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You make sure contractors in your global supply chain keep private data secure. You take pains to ensure third party corruption compliance. You may even require suppliers to adopt social and environmental standards. But have you addressed slavery?

There are more slaves today than at the height of the transatlantic slave trade over 300 years ago and they could be working in your supply chain. Here's how you can root it out.

The past year was a mixed bag for corporate compliance. In 2015, we saw major compliance scandals, like the Volkswagen emissions fraud, and the continued fallout from the GM recall, not Just for General Motors, but for its in-house legal team. The year also saw the continued rise of compliance professionals and a re-commitment by the Department of Justice to vigorously pursue compliance enforcement.

But enough about 2015. What lies ahead in corporate compliance?

While you're slaving away in the legal department, reviewing corporate contracts, company greeting cards, and H.R. policies, half of the company is streaming cat videos and shopping on Amazon. That is, if they're anything like the average American. A new survey shows that half of all Americans use work Internet for personal use.

But does it matter?

A third of all in-house counsel report that their companies have suffered a data breach, according to a new survey released by the Association of Corporate Counsel. The larger the company was, the more likely it was to experience a breach. The most common causes were employee error and "inside jobs."

But, perhaps because of the high rate of data breaches, many companies are now taking greater steps to protect themselves and their data, though gaps in protection remain.

If you don't already work for a corporate Goliath, you may soon. From health care to tech to hospitality, corporate mergers and acquisitions are skyrocketing. They'll soon outpace the $4.6 trillion record set in 2007, the Los Angeles Times reports.

But when two companies merge, what happens to their in-house attorneys?

Your company is growing and the legal department needs to expand to keep pace. Or perhaps you’re one of the 20 percent of in-house lawyers who work solo and it’s time you got some company. Whatever the case, you’re looking to hire.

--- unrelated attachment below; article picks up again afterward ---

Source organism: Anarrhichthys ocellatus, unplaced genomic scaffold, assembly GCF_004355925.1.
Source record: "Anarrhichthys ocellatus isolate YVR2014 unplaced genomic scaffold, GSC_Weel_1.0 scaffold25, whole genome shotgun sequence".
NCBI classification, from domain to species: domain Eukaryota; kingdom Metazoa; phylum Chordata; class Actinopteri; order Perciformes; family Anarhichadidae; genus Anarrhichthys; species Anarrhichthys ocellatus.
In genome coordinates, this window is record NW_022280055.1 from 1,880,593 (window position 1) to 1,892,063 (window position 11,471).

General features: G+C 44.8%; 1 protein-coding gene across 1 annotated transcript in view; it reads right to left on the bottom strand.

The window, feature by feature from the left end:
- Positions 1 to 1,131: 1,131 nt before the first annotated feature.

But finding the right candidate takes more than just posting a listing on a recruiting website. Here are some tips to help guide you through the process.

It was one of the biggest product defects ever, a faulty ignition switch in General Motors cars which lead to at least 124 deaths. GM settled a federal investigation over the switches last month for $900 million. Shutting down a series of private lawsuits cost the carmaker another $575 million -- relatively small amounts compared to what might be in store for automakers like Volkswagen.

But if GM and its executives are getting off light, the company's in-house counsel aren't coming away unscathed. If there's one clear lesson to come out of GM's deadly fiasco, it's that in-house attorneys can't ignore problems and have a duty to report issues up the food chain.

If you started your legal career in a foreign country like China, France, or Texas, the New York courts are contemplating a rule change that could make your life a bit easier. The Empire State is considering an amendment to the Rules of the Court of Appeals that would permit foreign lawyers to register as in-house counsel.

Under the change, foreign attorneys would not have to be admitted to the New York bar to work in-house, so long as they are a member in good standing of a foreign legal jurisdiction. The switch would put them on equal footing with their American-barred colleagues.

It's no secret that in-house lawyers are motivated by more than just cold hard cash -- though that helps, too. Many lawyers seek out in-house positions even though they could make more in big firms or their own practices. It's the desire for work-life balance, an interest in business, or a yearning for greater variety that brings them to corporate legal departments.

Those non-monetary motivations don't disappear once in-house attorneys land a job. The desires for status, certainty, autonomy, relatedness, and fairness can all be used to help in-house teams achieve goals. It's basic neuroscience.

When it comes to international business, the arm of anti-bribery and corruption laws is long, reaching transactions across the world. And the arms of the law are growing more numerous. It's no longer just America's Foreign Corrupt Practices Act that companies have to worry about. Canada and Brazil both have strong anti-bribery laws, while the U.K.'s Bribery Act is stricter than that of any other country. Companies don't need to just worry about themselves, either. Third-parties can open up corporate actors to liability for bribery and corruption violations.

No wonder many companies rank auditing third parties as their number one challenge. A recent survey by KPMG highlights those challenges, showing where companies are falling short in their international anti-bribery and corruption compliance efforts.